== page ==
|Churchill’s Favourite Socialist|
|A Life of A.V. Alexander’ by John Tilley|
came across this interesting book whilst surfing the Co-op Union’s Website on
the Internet. Published by Holyoake
Books, it is a must for anyone interested in modern history.
I could not put it down. 'Churchill's
Favourite Socialist: A Life of A.V.Alexander' by John Tilley
story of a remarkable West Countryman who rose from humble origins to become the
First Lord of the Admiralty in the Wartime Coalition Government
and the Minister of Defence under Attlee.
Leaving school at 13, he became a junior clerk in local government. Wartime service in the Artists Rifles and officer training at Oxford widened his horizons. His return to civilian life was marked by a meteorite rise in his career. In a period of three years he rose from being Vice President of the Weston Society, to becoming the Co-op Unions Parliamentary Secretary and in 1922, a Labour MP.
In 1929, he joined the Cabinet as the First Lord of the Admiralty in Ramsay Macdonald’s ill-fated minority Labour Government. In 1931, the world economic crisis hit Britain. The Cabinet was deeply split over cuts in the Dole. Macdonald astonished his colleagues by forming a ‘National Government’ made up mainly of Tories and Liberals.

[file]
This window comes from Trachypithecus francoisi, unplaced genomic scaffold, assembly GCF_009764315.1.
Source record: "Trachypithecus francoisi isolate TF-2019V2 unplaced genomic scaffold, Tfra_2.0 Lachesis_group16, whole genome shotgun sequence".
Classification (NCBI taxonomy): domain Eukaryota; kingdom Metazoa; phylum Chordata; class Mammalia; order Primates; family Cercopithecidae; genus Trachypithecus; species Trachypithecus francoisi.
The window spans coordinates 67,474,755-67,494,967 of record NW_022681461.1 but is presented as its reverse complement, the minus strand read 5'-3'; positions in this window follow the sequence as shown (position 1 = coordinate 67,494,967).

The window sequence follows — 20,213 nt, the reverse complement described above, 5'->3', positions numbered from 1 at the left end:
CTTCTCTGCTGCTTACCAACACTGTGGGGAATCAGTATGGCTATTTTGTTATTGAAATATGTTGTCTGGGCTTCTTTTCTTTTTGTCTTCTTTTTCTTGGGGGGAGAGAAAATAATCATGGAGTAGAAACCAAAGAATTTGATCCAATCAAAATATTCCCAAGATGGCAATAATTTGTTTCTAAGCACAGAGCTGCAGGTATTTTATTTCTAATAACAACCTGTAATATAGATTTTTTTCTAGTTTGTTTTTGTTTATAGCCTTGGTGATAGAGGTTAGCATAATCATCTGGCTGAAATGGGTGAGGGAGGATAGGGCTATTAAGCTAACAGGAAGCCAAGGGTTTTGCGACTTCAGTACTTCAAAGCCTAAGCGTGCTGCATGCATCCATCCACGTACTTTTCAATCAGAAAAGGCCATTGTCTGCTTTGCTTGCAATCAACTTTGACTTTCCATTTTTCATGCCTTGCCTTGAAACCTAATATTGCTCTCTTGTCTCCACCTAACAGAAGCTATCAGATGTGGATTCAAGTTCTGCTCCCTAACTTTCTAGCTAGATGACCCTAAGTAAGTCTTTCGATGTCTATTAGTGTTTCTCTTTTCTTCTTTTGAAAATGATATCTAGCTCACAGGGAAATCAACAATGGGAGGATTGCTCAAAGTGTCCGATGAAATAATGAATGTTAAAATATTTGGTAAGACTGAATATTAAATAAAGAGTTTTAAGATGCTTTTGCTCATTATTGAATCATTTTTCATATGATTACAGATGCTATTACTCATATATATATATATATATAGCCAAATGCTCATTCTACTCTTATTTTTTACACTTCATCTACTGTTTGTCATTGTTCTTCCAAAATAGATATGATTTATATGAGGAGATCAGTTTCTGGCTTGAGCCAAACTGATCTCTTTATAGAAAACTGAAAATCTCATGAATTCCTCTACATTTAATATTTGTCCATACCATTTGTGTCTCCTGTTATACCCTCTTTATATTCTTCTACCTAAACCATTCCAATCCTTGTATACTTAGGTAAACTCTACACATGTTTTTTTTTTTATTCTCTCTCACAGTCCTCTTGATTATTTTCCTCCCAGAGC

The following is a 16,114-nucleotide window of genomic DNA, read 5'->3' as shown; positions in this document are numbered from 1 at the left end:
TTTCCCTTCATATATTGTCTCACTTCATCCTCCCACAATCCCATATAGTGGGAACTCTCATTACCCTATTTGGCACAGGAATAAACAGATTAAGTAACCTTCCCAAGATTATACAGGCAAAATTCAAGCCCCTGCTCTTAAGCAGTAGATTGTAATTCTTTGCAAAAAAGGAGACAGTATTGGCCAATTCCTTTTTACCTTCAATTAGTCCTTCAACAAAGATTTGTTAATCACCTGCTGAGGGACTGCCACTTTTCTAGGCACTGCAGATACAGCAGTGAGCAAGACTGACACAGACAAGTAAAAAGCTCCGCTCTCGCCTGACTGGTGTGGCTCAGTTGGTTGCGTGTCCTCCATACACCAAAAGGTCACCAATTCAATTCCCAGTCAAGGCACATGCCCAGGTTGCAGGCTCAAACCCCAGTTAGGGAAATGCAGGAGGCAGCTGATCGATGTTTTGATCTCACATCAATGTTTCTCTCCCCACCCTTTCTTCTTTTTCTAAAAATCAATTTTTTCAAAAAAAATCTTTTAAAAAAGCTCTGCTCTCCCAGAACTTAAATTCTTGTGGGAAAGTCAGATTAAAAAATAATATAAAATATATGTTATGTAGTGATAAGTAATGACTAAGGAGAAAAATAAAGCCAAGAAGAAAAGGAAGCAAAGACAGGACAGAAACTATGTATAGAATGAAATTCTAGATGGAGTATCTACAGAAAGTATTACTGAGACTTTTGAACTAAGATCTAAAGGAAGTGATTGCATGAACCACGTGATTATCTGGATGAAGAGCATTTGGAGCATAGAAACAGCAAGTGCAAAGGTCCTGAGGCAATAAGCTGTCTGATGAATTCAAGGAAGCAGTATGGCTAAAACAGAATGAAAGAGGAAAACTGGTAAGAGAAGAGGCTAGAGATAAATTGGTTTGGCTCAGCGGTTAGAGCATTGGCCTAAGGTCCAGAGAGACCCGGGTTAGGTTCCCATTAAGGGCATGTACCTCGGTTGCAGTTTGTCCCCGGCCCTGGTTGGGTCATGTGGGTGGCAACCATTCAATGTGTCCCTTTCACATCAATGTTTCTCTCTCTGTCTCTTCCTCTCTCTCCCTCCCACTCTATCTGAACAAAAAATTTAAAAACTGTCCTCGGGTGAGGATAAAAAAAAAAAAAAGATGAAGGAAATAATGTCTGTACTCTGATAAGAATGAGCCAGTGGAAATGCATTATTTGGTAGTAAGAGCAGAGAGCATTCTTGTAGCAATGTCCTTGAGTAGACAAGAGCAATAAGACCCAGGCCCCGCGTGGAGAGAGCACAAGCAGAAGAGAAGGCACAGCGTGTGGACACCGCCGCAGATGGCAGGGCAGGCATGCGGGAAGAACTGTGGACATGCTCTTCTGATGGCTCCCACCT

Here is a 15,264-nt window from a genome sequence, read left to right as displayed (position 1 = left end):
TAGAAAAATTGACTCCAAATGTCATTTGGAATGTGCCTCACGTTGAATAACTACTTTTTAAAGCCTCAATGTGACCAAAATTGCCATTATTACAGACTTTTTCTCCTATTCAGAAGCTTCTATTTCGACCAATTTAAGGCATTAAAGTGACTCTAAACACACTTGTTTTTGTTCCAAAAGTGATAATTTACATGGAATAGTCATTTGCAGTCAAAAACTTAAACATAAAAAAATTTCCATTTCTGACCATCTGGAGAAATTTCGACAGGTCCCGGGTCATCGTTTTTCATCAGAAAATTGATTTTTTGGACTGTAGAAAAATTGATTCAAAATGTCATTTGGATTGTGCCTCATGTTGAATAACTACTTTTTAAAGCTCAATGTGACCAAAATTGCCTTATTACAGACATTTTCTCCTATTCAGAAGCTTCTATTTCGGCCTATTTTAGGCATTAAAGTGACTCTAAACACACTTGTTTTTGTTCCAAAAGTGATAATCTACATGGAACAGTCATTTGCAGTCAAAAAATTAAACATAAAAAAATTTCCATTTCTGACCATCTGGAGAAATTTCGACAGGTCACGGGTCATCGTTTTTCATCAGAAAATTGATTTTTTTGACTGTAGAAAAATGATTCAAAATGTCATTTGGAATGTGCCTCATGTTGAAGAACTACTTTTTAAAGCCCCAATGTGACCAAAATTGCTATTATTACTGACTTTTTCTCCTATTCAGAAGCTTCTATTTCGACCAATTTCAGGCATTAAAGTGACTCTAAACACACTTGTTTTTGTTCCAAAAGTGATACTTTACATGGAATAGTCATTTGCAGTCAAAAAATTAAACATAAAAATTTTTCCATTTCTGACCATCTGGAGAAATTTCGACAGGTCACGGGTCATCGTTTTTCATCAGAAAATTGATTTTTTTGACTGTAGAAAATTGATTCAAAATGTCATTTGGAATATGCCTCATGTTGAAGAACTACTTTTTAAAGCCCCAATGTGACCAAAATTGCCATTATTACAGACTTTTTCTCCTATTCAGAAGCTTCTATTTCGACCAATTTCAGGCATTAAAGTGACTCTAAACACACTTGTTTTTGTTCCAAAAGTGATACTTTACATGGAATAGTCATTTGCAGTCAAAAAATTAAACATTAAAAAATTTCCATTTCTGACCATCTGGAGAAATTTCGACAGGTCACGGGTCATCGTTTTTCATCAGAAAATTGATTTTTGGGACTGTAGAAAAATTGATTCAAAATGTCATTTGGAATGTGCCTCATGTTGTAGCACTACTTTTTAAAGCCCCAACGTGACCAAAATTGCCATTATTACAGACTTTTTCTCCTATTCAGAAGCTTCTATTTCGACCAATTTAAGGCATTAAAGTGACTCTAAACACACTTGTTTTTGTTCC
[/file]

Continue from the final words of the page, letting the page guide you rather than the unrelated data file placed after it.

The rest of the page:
But A.V. remained loyal to Labour and was one of the 235 Labour MPs swept out in the General Election that followed. Returned in 1935, he constantly warned against the threat of fascist re-armament. That was how is his relationship with Churchill began. So it was natural that when war came, for Churchill to invite him to take charge of the Navy again. He played an important role in the Battle of the Atlantic. Throughout his career, he known was as ‘Mr Co-op’ and was an indefatigable defender of the Co-operative Movement. The book also gives an interesting insight into pre-war co-operative politics and the curious arms-length relationship which existed between the Co-op and the rest of the Labour Movement. This theme still has a resonance even today.
Holyoake Books: £7 post and package
This article was published by the Co-op News